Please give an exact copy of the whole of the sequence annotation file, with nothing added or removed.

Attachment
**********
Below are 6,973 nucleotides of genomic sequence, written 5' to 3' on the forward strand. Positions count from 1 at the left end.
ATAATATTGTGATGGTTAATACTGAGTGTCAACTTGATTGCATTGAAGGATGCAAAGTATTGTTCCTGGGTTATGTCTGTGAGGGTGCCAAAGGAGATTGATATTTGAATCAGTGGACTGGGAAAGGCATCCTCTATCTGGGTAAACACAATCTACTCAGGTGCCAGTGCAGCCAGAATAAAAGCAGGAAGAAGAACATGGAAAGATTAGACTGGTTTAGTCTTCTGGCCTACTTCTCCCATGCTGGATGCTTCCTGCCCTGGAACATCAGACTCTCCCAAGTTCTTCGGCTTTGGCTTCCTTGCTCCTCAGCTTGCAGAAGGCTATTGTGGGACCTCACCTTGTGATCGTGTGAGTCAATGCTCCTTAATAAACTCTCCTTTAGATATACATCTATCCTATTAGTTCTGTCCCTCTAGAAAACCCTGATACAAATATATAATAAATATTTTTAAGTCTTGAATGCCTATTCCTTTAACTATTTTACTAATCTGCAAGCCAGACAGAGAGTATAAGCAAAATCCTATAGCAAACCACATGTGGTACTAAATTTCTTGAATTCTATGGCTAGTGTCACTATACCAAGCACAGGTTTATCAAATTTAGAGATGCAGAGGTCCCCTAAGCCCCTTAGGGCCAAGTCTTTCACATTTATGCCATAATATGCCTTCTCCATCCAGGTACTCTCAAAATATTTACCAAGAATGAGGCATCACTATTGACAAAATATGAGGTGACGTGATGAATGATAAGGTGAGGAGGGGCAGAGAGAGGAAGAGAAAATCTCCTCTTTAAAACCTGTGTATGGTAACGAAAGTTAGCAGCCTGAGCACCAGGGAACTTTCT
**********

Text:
Below are 6,973 nucleotides of genomic sequence, written 5' to 3' on the forward strand. Positions count from 1 at the left end.
ATAATATTGTGATGGTTAATACTGAGTGTCAACTTGATTGCATTGAAGGATGCAAAGTATTGTTCCTGGGTTATGTCTGTGAGGGTGCCAAAGGAGATTGATATTTGAATCAGTGGACTGGGAAAGGCATCCTCTATCTGGGTAAACACAATCTACTCAGGTGCCAGTGCAGCCAGAATAAAAGCAGGAAGAAGAACATGGAAAGATTAGACTGGTTTAGTCTTCTGGCCTACTTCTCCCATGCTGGATGCTTCCTGCCCTGGAACATCAGACTCTCCCAAGTTCTTCGGCTTTGGCTTCCTTGCTCCTCAGCTTGCAGAAGGCTATTGTGGGACCTCACCTTGTGATCGTGTGAGTCAATGCTCCTTAATAAACTCTCCTTTAGATATACATCTATCCTATTAGTTCTGTCCCTCTAGAAAACCCTGATACAAATATATAATAAATATTTTTAAGTCTTGAATGCCTATTCCTTTAACTATTTTACTAATCTGCAAGCCAGACAGAGAGTATAAGCAAAATCCTATAGCAAACCACATGTGGTACTAAATTTCTTGAATTCTATGGCTAGTGTCACTATACCAAGCACAGGTTTATCAAATTTAGAGATGCAGAGGTCCCCTAAGCCCCTTAGGGCCAAGTCTTTCACATTTATGCCATAATATGCCTTCTCCATCCAGGTACTCTCAAAATATTTACCAAGAATGAGGCATCACTATTGACAAAATATGAGGTGACGTGATGAATGATAAGGTGAGGAGGGGCAGAGAGAGGAAGAGAAAATCTCCTCTTTAAAACCTGTGTATGGTAACGAAAGTTAGCAGCCTGAGCACCAGGGAACTTTCT